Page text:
Hey y’all, welcome to September! This month is going to be about basics – those wardrobe staples that are in almost every closet. We’re going to be talking about fit on these staples, how to choose a variation that flatters you, and patterns and tips for sewing what may become the most worn items in your closet. So on that note, today I’m covering the 4 iconic pieces that we’ll look at more in depth this month.
The white t-shirt in the United State is descended from undergarments worn by men in the military in the early 20th century. When these men had to work in tropical climates, particularly during the second World War, they took to wearing just the undershirts to beat the heat and keep their uniforms from getting sweaty/dirty. This trend continued after the soldiers came home, and you can see the t-shirt’s popularity rise in the late 1940s-1950s (think James Dean in Rebel Without a Cause). During the 1960s, as civil rights movements and the counterculture movement took hold, many fashions crossed over from menswear to also being worn by women. And once that happened, fashion took notice, and we started to see the explosion of t-shirt designs and silhouettes. From the oversized t-shirts of the 1980s to the cropped baby t-shirts of the 1990s to the designer t-shirts of the early 2000s, tshirts have run the gamut of silhouettes and reached iconic status.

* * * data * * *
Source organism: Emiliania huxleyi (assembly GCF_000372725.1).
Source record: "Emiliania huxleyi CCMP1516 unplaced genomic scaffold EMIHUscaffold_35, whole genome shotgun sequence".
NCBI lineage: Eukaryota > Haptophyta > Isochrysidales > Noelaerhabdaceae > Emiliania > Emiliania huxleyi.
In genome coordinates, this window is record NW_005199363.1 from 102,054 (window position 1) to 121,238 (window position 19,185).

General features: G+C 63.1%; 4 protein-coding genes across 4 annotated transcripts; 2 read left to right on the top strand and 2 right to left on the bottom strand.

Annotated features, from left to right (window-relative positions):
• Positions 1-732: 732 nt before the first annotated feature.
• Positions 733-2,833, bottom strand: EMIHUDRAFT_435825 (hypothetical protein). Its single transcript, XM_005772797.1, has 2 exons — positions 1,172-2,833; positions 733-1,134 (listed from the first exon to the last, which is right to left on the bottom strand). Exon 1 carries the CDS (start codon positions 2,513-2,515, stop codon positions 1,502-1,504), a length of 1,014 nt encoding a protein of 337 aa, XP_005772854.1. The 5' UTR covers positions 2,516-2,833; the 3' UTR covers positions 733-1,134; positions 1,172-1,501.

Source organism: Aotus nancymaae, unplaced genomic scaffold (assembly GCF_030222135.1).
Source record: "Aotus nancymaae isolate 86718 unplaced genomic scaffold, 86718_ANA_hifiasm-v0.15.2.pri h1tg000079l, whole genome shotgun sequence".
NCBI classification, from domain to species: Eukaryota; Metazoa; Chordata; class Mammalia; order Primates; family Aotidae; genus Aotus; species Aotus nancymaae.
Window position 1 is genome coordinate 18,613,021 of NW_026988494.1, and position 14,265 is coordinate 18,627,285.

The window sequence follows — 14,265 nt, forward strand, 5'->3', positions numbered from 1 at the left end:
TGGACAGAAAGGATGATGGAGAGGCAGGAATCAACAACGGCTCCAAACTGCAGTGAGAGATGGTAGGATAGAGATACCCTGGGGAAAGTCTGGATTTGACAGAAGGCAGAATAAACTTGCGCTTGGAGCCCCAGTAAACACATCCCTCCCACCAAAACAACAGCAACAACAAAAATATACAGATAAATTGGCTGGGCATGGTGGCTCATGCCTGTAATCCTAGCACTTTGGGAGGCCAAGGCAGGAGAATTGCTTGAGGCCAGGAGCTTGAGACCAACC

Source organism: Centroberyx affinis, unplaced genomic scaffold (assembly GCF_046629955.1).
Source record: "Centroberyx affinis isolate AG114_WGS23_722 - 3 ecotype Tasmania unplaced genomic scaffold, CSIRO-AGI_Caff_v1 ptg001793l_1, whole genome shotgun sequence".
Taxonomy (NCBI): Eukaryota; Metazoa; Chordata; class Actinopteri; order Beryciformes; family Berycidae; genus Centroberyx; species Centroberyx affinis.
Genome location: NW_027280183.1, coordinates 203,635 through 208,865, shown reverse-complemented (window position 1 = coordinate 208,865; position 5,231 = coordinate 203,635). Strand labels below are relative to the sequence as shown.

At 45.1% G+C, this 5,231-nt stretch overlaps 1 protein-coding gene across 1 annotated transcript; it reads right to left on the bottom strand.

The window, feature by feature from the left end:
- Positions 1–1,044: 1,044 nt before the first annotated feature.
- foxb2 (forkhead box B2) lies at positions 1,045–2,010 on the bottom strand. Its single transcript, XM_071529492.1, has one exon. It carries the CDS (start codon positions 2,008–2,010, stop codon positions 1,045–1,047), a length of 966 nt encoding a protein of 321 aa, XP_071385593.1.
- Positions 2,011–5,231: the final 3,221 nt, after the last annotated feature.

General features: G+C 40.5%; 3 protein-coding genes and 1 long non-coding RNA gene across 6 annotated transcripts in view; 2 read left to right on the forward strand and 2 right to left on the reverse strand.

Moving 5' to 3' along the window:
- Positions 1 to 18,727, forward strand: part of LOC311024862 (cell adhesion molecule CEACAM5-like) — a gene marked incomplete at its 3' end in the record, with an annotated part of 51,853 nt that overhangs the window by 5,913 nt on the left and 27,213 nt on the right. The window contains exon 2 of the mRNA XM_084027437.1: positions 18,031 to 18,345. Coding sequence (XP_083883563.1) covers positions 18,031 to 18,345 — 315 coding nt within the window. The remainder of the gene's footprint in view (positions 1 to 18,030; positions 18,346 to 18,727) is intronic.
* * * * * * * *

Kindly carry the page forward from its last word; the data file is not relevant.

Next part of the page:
Jeans, similar to t-shirts, started out as practical garments. Worn by miners in the 1800s, jeans entered the mainstream also in the late 1940s/early 1950s as youth culture arose and popularized the tshirt and jeans look (James Dean and the like again). From the bell bottoms of the 1970s, to the acid washed 1980s, the bootcut grunge 1990s and the skinny jeans of this century, jeans are another staple of the modern wardrobe.
The Button Up (or Down)
Did you know there is actually a difference between a button up and a button down? The button up refers to any shirt with a button front. A button down is a type of button up that specifically has the buttons at the points of the collar to button down. And whether that structured or not, the button up is something I consider another staple of fashion. In white with trousers for work, in chambray thrown over anything, in flannel during the winter, the button up’s versatility lends it staple status.
Patterns to try: Novelista
The Little Black Dress
Most women I know stop dressing up often during their late 20s. From there on, dress up occasions are typically only a few times per year, and for the minimalist, the right little black dress can work both for a party or for a funeral (sadly, one of the dress up occasions that gets more frequent as you get older). Think of Audrey Hepburn’s iconic dress in Breakfast at Tiffany’s – not too sexy and not too demure, that dress can get accessorized up or down as the event merits.